Developing Physiologic Models for Emergency Medical Procedures Under Microgravity
- Created: Saturday, 01 September 2012
Several technological enhancements have been made to METI’s commercial Emergency Care Simulator (ECS) with regard to how microgravity affects human physiology. The ECS uses both a software only lung simulation, and an integrated mannequin lung that uses a physical lung bag for creating chest excursions, and a digital simulation of lung mechanics and gas exchange. METI’s patient simulators incorporate models of human physiology that simulate lung and chest wall mechanics, as well as pulmonary gas exchange.
Microgravity affects how O2 and CO2 are exchanged in the lungs. Procedures were also developed to take into affect the Glasgow Coma Scale for determining levels of consciousness by varying the ECS eye-blinking function to partially indicate the level of consciousness of the patient. In addition, the ECS was modified to provide various levels of pulses from weak and thready to hyper-dynamic to assist in assessing patient conditions from the femoral, carotid, brachial, and pedal pulse locations.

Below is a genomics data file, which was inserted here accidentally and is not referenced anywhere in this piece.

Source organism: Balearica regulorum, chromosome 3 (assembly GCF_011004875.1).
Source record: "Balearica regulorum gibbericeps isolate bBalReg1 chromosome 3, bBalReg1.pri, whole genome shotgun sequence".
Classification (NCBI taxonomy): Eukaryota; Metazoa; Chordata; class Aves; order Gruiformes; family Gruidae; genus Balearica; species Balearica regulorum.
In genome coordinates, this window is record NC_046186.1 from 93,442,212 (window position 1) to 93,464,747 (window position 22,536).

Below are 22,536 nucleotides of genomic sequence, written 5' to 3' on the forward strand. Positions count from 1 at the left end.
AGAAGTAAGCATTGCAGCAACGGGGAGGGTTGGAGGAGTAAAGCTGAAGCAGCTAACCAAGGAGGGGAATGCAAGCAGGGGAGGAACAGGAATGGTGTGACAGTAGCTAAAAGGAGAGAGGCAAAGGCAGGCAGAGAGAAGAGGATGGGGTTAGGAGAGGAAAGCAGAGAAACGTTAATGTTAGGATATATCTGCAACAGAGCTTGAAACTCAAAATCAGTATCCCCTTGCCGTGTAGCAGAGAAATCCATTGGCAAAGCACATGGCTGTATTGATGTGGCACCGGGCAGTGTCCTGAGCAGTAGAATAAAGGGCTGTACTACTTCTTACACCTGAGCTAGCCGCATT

This work was done by Nigel Parker and Veronica O’Quinn of Medical Education Tech, Inc. for Johnson Space Center. MSC-23922-1